Le rituel des Musgraves (1912)

aka The Musgrave Ritual
Article 4136 by Dave Sindelar
Date: 1-22-2013
Directed by Georges Treville
Featuring Georges Treville and Mr. Moyse
Country: UK / France
What it is: Sherlock Holmes mystery

Sherlock Holmes is called in to investigate the disappearance of a butler and a precious jewel. The solution to the mystery is tied to a strange family ritual.

This Sherlock Holmes mystery really only falls marginally into the realms of the fantastic, and that is because the solution of the mystery involves the death of a character by a specific means; without giving away the solution for those not familiar with a story, let’s just say that it’s related to a type of death that Poe was fond of dealing with. This short is more or less faithful to the original story, though not slavishly so; it changes a few plot details, at least partially due to the fact that they would have been clumsy to deal with in a short silent movie. Treville definitely looks the part of Holmes, and does well enough in the role, given the limitations of the production. All in all, this is not a bad adaptation of the story.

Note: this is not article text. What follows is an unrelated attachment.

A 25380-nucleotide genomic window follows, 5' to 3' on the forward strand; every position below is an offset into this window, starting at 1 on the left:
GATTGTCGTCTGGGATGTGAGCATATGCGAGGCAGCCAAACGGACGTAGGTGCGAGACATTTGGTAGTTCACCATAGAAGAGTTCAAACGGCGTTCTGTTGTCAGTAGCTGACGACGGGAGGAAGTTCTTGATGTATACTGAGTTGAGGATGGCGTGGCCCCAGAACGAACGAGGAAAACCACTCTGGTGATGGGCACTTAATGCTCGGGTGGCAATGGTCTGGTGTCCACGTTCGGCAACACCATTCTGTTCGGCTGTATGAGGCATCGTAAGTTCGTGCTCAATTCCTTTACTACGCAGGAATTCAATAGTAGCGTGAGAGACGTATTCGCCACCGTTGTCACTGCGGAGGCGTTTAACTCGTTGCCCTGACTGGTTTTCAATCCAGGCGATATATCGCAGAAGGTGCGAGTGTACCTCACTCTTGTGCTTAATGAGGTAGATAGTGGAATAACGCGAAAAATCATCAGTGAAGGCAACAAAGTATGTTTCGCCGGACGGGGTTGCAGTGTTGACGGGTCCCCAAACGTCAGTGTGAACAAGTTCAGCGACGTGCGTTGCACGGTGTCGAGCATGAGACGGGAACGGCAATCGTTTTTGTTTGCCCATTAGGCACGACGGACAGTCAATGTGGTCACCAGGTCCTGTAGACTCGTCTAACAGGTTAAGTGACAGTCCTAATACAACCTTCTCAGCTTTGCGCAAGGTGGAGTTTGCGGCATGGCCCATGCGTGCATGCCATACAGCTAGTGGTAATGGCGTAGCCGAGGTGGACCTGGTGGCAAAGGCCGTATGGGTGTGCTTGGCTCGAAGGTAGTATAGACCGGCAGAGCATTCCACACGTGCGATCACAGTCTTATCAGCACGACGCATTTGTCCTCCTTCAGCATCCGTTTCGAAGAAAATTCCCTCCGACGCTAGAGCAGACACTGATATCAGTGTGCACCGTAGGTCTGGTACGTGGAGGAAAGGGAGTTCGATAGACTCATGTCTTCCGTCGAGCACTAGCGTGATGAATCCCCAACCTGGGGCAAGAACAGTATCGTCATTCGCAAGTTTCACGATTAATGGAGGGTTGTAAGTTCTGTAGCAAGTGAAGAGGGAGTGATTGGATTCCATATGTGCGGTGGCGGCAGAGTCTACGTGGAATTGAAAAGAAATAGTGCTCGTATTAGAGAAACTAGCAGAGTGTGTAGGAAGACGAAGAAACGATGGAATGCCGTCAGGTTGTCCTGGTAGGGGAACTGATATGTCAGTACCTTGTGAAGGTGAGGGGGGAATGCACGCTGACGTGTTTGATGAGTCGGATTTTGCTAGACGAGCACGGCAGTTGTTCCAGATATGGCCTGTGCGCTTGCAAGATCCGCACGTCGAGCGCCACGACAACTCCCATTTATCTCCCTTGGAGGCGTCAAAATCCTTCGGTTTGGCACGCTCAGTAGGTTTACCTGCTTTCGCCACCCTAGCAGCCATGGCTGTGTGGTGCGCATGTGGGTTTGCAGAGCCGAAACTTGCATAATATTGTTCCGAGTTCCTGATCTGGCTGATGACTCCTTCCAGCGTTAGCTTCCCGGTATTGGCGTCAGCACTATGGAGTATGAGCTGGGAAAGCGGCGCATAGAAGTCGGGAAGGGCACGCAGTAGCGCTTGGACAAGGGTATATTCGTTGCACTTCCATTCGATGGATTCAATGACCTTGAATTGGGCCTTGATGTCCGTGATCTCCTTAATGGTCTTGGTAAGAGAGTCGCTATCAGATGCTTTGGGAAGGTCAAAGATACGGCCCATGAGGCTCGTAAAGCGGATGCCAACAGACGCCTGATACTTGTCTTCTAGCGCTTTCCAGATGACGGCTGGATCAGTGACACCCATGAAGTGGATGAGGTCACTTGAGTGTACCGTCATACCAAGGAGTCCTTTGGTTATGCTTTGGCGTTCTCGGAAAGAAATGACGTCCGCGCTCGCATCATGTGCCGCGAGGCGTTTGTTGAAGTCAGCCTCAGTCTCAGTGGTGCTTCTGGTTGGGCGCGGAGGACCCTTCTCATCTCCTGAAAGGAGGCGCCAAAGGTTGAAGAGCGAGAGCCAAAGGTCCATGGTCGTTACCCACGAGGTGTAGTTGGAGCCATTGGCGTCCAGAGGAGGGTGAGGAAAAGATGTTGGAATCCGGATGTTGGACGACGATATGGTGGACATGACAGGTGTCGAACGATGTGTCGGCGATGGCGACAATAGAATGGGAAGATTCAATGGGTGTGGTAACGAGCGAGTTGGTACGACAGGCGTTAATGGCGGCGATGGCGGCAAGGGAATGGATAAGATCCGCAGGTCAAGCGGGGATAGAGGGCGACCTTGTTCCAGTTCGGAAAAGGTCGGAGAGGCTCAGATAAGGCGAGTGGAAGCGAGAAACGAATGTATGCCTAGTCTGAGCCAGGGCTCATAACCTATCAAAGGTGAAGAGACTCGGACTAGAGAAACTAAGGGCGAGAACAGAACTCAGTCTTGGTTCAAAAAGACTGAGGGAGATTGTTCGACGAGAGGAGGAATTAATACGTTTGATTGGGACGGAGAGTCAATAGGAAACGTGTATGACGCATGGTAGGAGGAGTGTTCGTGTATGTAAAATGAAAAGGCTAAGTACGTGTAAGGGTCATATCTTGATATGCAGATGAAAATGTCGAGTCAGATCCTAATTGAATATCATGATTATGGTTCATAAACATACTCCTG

The Ravager (1970)

Article 4093 by Dave Sindelar
Date: 11-29-2012
Directed by Charles Nizet
Featuring Pierre Agostino, Darlene Dawes, Lynn Hayes
Country: USA
What it is: Psycho exploitation

After having witnessed the torture, rape and murder of a woman, a Vietnam vet, disturbed by his experience, goes on a rampage of rape and destruction.